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Courts Rule on Employers' ADA Accommodation Limits: Key Takeaways


Ever since the Americans with Disabilities Act (ADA) went into effect, employers have been warned that virtually any condition can now fit the definition of a disability, but there are limits, as two recent court rulings illustrate.

In Connelly v. WellStar Health System Inc. (case), a former worker filed a discrimination, failure to accommodate and retaliation suit after the company fired her within a few weeks of returning from leave under the Family and Medical Leave Act (FMLA).

Failed a drug test

Since she reported to work under the influence of drugs and failed a drug test — a violation of company policy — the company fired her.

She argued that WellStar did not consult a doctor to determine if the unreported drugs were the cause of the impairment and did not accommodate her by allowing enough time for her to compose herself.

On four previous occasions, WellStar allowed the employee, who had a depressive disorder, to cool down or go home, she argued. However, the court rejected her argument.

The company neither failed to accommodate nor retaliated because the employee did not request an accommodation this time, said the court. It did not matter that the company had given her time to compose herself on other occasions.

An employer is not obligated to provide an accommodation unless the employee makes a direct request and "unless the need for an accommodation is obvious, i.e., an employee who uses a wheelchair," said labor attorney Melissa Legault in

In the past, courts have found that stress and unexcused absences are also not considered obvious signs of a disability.

Burden-shifting framework

When evaluating ADA claims of discrimination, "courts apply a multi-step, burden-shifting framework," said Legault. For example, in this case:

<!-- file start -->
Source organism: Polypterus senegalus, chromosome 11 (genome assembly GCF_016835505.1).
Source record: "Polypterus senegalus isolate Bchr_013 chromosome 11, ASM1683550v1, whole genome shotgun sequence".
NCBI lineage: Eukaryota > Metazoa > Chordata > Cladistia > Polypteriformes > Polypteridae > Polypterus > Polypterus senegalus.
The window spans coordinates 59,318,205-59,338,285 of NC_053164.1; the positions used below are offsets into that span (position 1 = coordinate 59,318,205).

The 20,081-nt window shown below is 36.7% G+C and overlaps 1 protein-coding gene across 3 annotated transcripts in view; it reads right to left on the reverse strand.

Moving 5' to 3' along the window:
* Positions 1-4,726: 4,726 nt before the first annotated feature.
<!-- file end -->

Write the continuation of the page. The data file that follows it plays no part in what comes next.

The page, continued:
1. The employee showed that she had a disability (depression) and that she suffered an adverse employment action (she was fired).
  2. WellStar explained that it terminated her because she reported to work with undisclosed drugs in her system (a violation of its drug policy).
  3. The employee argued that WellStar did not consult a physician to determine if the drugs caused the impairment, however, the court rejected this argument, explaining that the company established a "legitimate, non-discriminatory reason" for her termination.

Failed to show discrimination

In a second similar case (decided the day after WellStar), Fragada v. United Airlines Inc., an employee was terminated after he failed a drug test (again violating company policy).

Like the WellStar employee, he sued, alleging disability discrimination and disputing the test results.

However, the employee, who said he suffered from an attention disorder, failed to show enough proof for disability discrimination, said the court, because United Airlines:

  • did not discriminate (it had a "legitimate, nondiscriminatory reason" for firing the worker) and
  • did not fail to engage in the interactive process or accommodate employee (because "an employee cannot demand clairvoyance of his employer," said the court).

Both cases provide a good reminder of the limits and requirements under the ADA, said Legault.

Posted In: Reasonable Accommodation; Drugs/Alcohol, Abuse and Testing; Family and Medical Leave Act (FMLA); Americans with Disabilities Act (ADA); Discrimination, Illegal

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